Love and truth to you,

Christy, The Unruly Woman

Click here to submit your Unruly Confessions & Unsigned Mail. Some Unruly Confessions and Unsigned Mail (with my responses) will be published in Incite, my (ideally) daily attempt to incite unruliness in our community via email. Go here and register to spice up your inbox or ask questions without the cloak of anonymity.

As always, if you need support, I’m here.
January 13, 2016

House Rules

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Every now and then, two people hire me to support them both through a tender time in their relationship. We work on whatever feels true for them and the intentions vary a great deal. One topic that almost always bubbles up is conflict resolution. Recently, I “heard” to ask one couple to work with me to create a list of rules to help them make better choices during times of conflict.

What I love most about this list is that these aren’t my ideas about what’s best for them. I asked each of them to write me their (unedited) wish list of ways to bring their collective best at times of conflict.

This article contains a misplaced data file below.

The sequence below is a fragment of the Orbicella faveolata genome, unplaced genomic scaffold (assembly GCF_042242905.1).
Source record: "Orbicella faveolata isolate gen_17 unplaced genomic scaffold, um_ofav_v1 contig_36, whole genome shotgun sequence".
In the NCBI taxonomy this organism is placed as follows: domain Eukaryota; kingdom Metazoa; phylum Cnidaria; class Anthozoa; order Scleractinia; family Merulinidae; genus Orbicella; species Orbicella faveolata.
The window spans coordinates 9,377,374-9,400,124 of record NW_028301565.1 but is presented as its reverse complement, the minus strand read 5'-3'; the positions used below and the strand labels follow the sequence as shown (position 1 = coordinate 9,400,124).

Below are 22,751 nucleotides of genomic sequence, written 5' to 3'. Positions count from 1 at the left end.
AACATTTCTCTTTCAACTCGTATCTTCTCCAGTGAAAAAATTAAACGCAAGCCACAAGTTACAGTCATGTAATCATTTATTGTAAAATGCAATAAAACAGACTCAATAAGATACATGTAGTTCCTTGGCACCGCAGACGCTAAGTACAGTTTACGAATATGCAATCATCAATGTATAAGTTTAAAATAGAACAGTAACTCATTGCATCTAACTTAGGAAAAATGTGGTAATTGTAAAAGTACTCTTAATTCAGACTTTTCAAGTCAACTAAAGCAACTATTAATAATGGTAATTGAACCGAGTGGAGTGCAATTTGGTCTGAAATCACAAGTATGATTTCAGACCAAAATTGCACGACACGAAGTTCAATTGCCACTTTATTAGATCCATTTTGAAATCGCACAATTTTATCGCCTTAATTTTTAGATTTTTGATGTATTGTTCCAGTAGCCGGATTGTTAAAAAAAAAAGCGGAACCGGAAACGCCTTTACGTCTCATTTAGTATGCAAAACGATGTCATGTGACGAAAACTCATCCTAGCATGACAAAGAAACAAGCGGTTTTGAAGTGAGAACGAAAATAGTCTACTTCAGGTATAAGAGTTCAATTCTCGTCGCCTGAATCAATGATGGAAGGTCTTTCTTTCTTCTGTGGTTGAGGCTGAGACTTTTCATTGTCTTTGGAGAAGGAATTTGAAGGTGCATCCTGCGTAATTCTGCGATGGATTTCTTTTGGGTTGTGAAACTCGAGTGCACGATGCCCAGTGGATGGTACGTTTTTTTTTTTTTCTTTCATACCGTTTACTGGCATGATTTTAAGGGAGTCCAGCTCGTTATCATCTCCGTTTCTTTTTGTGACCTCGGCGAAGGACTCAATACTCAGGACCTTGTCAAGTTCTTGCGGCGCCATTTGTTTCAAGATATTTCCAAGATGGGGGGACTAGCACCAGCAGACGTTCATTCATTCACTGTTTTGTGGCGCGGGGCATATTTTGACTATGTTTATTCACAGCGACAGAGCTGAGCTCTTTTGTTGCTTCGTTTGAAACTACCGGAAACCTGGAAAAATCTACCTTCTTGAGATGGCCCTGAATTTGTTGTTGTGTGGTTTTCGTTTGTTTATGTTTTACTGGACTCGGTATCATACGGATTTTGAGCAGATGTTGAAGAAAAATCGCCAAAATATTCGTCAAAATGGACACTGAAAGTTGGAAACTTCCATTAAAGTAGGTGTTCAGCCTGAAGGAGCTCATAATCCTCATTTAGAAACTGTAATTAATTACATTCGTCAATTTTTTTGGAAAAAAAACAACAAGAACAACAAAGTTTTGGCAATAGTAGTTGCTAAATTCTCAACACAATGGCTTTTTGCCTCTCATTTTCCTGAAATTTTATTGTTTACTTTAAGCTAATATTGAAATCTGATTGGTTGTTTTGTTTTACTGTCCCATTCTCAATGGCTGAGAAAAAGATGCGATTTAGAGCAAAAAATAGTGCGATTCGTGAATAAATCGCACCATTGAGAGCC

Partner #1’s ideas

  • Be nice, not hurtful.
  • If you’re feeling hurt, tell me.
  • If you’re done, be done. Don’t get in a parting shot.
  • Operate on good faith
  • Give the benefit of the doubt
  • Don’t assume a fuck up is part of my character. Ask. Explain how I hurt you.
  • Recognize your own limits in a discussion and own them – communication isn’t your strong suit. What you think isn’t always what comes across.
  • If I ask for clarification, I’m not trying to beat you. I’m trying to understand you.
  • Don’t assume that I should know something. Check.
  • Acknowledge me. Out loud.
  • I understand that you’re mad. But don’t stay mad because you think you should.
  • Be open to my efforts (and recognize them as such)
  • Be open to your affectionate feelings toward me. Let them flow when they want, and don’t ever feel like you need to force it (fake it til you make it is ok, though)
  • De-escalate at every opportunity. Talk through, not over/around